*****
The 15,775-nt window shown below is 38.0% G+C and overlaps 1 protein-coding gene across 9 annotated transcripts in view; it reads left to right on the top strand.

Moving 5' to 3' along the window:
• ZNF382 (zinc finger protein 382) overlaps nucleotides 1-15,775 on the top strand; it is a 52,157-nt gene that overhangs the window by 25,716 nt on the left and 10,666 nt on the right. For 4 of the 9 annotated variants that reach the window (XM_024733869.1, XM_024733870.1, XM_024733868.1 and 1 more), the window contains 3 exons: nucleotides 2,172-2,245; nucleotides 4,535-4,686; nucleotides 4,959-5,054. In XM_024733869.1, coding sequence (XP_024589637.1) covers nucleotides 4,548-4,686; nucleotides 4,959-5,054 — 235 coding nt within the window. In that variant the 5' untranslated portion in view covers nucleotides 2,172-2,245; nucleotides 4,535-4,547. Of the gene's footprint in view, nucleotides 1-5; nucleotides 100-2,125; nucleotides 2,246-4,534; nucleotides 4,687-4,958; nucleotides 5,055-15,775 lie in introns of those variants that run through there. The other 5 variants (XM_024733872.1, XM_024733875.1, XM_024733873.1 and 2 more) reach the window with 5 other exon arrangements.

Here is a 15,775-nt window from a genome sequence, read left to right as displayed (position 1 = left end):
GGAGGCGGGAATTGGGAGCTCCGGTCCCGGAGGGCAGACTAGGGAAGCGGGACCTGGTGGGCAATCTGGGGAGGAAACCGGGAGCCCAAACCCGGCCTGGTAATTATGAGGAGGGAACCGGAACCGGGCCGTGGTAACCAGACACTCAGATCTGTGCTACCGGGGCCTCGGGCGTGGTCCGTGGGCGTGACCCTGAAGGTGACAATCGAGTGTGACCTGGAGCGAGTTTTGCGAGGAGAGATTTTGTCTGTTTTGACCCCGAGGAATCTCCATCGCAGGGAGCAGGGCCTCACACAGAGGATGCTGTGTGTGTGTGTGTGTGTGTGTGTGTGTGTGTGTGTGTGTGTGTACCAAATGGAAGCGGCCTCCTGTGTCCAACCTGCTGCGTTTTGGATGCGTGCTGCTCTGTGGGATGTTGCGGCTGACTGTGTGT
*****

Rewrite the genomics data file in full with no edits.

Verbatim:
The 15,775-nt window shown below is 38.0% G+C and overlaps 1 protein-coding gene across 9 annotated transcripts in view; it reads left to right on the top strand.

Moving 5' to 3' along the window:
• ZNF382 (zinc finger protein 382) overlaps nucleotides 1-15,775 on the top strand; it is a 52,157-nt gene that overhangs the window by 25,716 nt on the left and 10,666 nt on the right. For 4 of the 9 annotated variants that reach the window (XM_024733869.1, XM_024733870.1, XM_024733868.1 and 1 more), the window contains 3 exons: nucleotides 2,172-2,245; nucleotides 4,535-4,686; nucleotides 4,959-5,054. In XM_024733869.1, coding sequence (XP_024589637.1) covers nucleotides 4,548-4,686; nucleotides 4,959-5,054 — 235 coding nt within the window. In that variant the 5' untranslated portion in view covers nucleotides 2,172-2,245; nucleotides 4,535-4,547. Of the gene's footprint in view, nucleotides 1-5; nucleotides 100-2,125; nucleotides 2,246-4,534; nucleotides 4,687-4,958; nucleotides 5,055-15,775 lie in introns of those variants that run through there. The other 5 variants (XM_024733872.1, XM_024733875.1, XM_024733873.1 and 2 more) reach the window with 5 other exon arrangements.

Here is a 15,775-nt window from a genome sequence, read left to right as displayed (position 1 = left end):
GGAGGCGGGAATTGGGAGCTCCGGTCCCGGAGGGCAGACTAGGGAAGCGGGACCTGGTGGGCAATCTGGGGAGGAAACCGGGAGCCCAAACCCGGCCTGGTAATTATGAGGAGGGAACCGGAACCGGGCCGTGGTAACCAGACACTCAGATCTGTGCTACCGGGGCCTCGGGCGTGGTCCGTGGGCGTGACCCTGAAGGTGACAATCGAGTGTGACCTGGAGCGAGTTTTGCGAGGAGAGATTTTGTCTGTTTTGACCCCGAGGAATCTCCATCGCAGGGAGCAGGGCCTCACACAGAGGATGCTGTGTGTGTGTGTGTGTGTGTGTGTGTGTGTGTGTGTGTGTGTGTACCAAATGGAAGCGGCCTCCTGTGTCCAACCTGCTGCGTTTTGGATGCGTGCTGCTCTGTGGGATGTTGCGGCTGACTGTGTGT